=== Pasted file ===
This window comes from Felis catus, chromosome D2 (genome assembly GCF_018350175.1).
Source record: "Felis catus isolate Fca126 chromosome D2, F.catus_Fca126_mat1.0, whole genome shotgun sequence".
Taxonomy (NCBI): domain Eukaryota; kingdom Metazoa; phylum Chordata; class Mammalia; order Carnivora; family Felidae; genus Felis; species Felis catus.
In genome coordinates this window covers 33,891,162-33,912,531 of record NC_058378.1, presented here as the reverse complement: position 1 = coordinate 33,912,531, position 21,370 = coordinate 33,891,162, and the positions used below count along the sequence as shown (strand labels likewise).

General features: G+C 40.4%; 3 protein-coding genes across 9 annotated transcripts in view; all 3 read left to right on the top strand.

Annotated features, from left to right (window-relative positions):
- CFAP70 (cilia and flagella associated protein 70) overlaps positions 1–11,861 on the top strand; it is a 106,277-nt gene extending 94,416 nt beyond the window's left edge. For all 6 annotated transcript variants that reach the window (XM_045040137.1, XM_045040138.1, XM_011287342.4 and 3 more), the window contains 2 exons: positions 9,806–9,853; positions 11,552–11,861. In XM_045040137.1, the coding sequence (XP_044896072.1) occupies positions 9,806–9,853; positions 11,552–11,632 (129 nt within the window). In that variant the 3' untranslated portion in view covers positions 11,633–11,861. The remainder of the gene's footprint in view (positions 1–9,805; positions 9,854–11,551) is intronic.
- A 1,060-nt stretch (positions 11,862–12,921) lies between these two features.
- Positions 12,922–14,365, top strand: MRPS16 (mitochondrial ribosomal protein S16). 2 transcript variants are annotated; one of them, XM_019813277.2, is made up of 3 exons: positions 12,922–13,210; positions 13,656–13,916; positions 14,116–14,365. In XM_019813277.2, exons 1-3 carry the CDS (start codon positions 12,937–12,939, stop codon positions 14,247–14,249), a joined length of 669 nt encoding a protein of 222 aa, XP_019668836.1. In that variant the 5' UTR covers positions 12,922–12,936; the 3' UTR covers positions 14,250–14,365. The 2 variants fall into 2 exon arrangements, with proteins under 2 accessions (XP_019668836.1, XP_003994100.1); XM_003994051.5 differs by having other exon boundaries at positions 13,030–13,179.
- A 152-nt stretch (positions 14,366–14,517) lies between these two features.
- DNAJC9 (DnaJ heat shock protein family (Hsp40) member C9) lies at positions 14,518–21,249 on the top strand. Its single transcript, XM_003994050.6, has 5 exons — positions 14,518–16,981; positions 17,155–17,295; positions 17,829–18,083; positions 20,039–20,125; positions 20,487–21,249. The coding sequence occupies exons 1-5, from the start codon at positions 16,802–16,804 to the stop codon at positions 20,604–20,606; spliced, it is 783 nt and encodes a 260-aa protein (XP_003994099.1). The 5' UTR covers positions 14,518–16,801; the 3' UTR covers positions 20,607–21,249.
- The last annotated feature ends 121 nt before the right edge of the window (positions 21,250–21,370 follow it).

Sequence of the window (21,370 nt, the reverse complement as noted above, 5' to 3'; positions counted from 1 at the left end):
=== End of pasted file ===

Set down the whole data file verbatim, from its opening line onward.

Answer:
This window comes from Felis catus, chromosome D2 (genome assembly GCF_018350175.1).
Source record: "Felis catus isolate Fca126 chromosome D2, F.catus_Fca126_mat1.0, whole genome shotgun sequence".
Taxonomy (NCBI): domain Eukaryota; kingdom Metazoa; phylum Chordata; class Mammalia; order Carnivora; family Felidae; genus Felis; species Felis catus.
In genome coordinates this window covers 33,891,162-33,912,531 of record NC_058378.1, presented here as the reverse complement: position 1 = coordinate 33,912,531, position 21,370 = coordinate 33,891,162, and the positions used below count along the sequence as shown (strand labels likewise).

General features: G+C 40.4%; 3 protein-coding genes across 9 annotated transcripts in view; all 3 read left to right on the top strand.

Annotated features, from left to right (window-relative positions):
- CFAP70 (cilia and flagella associated protein 70) overlaps positions 1–11,861 on the top strand; it is a 106,277-nt gene extending 94,416 nt beyond the window's left edge. For all 6 annotated transcript variants that reach the window (XM_045040137.1, XM_045040138.1, XM_011287342.4 and 3 more), the window contains 2 exons: positions 9,806–9,853; positions 11,552–11,861. In XM_045040137.1, the coding sequence (XP_044896072.1) occupies positions 9,806–9,853; positions 11,552–11,632 (129 nt within the window). In that variant the 3' untranslated portion in view covers positions 11,633–11,861. The remainder of the gene's footprint in view (positions 1–9,805; positions 9,854–11,551) is intronic.
- A 1,060-nt stretch (positions 11,862–12,921) lies between these two features.
- Positions 12,922–14,365, top strand: MRPS16 (mitochondrial ribosomal protein S16). 2 transcript variants are annotated; one of them, XM_019813277.2, is made up of 3 exons: positions 12,922–13,210; positions 13,656–13,916; positions 14,116–14,365. In XM_019813277.2, exons 1-3 carry the CDS (start codon positions 12,937–12,939, stop codon positions 14,247–14,249), a joined length of 669 nt encoding a protein of 222 aa, XP_019668836.1. In that variant the 5' UTR covers positions 12,922–12,936; the 3' UTR covers positions 14,250–14,365. The 2 variants fall into 2 exon arrangements, with proteins under 2 accessions (XP_019668836.1, XP_003994100.1); XM_003994051.5 differs by having other exon boundaries at positions 13,030–13,179.
- A 152-nt stretch (positions 14,366–14,517) lies between these two features.
- DNAJC9 (DnaJ heat shock protein family (Hsp40) member C9) lies at positions 14,518–21,249 on the top strand. Its single transcript, XM_003994050.6, has 5 exons — positions 14,518–16,981; positions 17,155–17,295; positions 17,829–18,083; positions 20,039–20,125; positions 20,487–21,249. The coding sequence occupies exons 1-5, from the start codon at positions 16,802–16,804 to the stop codon at positions 20,604–20,606; spliced, it is 783 nt and encodes a 260-aa protein (XP_003994099.1). The 5' UTR covers positions 14,518–16,801; the 3' UTR covers positions 20,607–21,249.
- The last annotated feature ends 121 nt before the right edge of the window (positions 21,250–21,370 follow it).

Sequence of the window (21,370 nt, the reverse complement as noted above, 5' to 3'; positions counted from 1 at the left end):